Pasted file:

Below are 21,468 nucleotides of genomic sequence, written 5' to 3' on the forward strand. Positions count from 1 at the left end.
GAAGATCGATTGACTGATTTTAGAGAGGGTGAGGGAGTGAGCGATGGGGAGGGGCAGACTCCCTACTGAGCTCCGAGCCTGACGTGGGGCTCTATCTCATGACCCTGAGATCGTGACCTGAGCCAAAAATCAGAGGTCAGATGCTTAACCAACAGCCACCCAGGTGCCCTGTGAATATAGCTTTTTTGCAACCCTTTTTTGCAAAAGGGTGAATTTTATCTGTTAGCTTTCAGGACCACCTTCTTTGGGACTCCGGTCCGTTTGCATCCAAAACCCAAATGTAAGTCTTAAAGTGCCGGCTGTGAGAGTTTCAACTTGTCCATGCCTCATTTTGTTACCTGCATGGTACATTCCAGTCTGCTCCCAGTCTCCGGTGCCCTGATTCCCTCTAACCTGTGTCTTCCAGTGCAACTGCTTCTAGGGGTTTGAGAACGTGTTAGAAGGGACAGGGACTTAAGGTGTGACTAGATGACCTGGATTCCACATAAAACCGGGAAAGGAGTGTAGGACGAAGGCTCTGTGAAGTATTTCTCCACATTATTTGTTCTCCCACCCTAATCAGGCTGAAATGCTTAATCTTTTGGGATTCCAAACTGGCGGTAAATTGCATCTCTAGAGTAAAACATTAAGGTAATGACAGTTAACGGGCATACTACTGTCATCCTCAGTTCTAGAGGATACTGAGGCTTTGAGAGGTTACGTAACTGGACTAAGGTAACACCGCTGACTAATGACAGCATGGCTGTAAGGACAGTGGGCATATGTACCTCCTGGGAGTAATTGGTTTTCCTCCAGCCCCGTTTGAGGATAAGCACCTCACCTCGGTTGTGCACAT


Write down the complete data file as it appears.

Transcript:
Below are 21,468 nucleotides of genomic sequence, written 5' to 3' on the forward strand. Positions count from 1 at the left end.
GAAGATCGATTGACTGATTTTAGAGAGGGTGAGGGAGTGAGCGATGGGGAGGGGCAGACTCCCTACTGAGCTCCGAGCCTGACGTGGGGCTCTATCTCATGACCCTGAGATCGTGACCTGAGCCAAAAATCAGAGGTCAGATGCTTAACCAACAGCCACCCAGGTGCCCTGTGAATATAGCTTTTTTGCAACCCTTTTTTGCAAAAGGGTGAATTTTATCTGTTAGCTTTCAGGACCACCTTCTTTGGGACTCCGGTCCGTTTGCATCCAAAACCCAAATGTAAGTCTTAAAGTGCCGGCTGTGAGAGTTTCAACTTGTCCATGCCTCATTTTGTTACCTGCATGGTACATTCCAGTCTGCTCCCAGTCTCCGGTGCCCTGATTCCCTCTAACCTGTGTCTTCCAGTGCAACTGCTTCTAGGGGTTTGAGAACGTGTTAGAAGGGACAGGGACTTAAGGTGTGACTAGATGACCTGGATTCCACATAAAACCGGGAAAGGAGTGTAGGACGAAGGCTCTGTGAAGTATTTCTCCACATTATTTGTTCTCCCACCCTAATCAGGCTGAAATGCTTAATCTTTTGGGATTCCAAACTGGCGGTAAATTGCATCTCTAGAGTAAAACATTAAGGTAATGACAGTTAACGGGCATACTACTGTCATCCTCAGTTCTAGAGGATACTGAGGCTTTGAGAGGTTACGTAACTGGACTAAGGTAACACCGCTGACTAATGACAGCATGGCTGTAAGGACAGTGGGCATATGTACCTCCTGGGAGTAATTGGTTTTCCTCCAGCCCCGTTTGAGGATAAGCACCTCACCTCGGTTGTGCACAT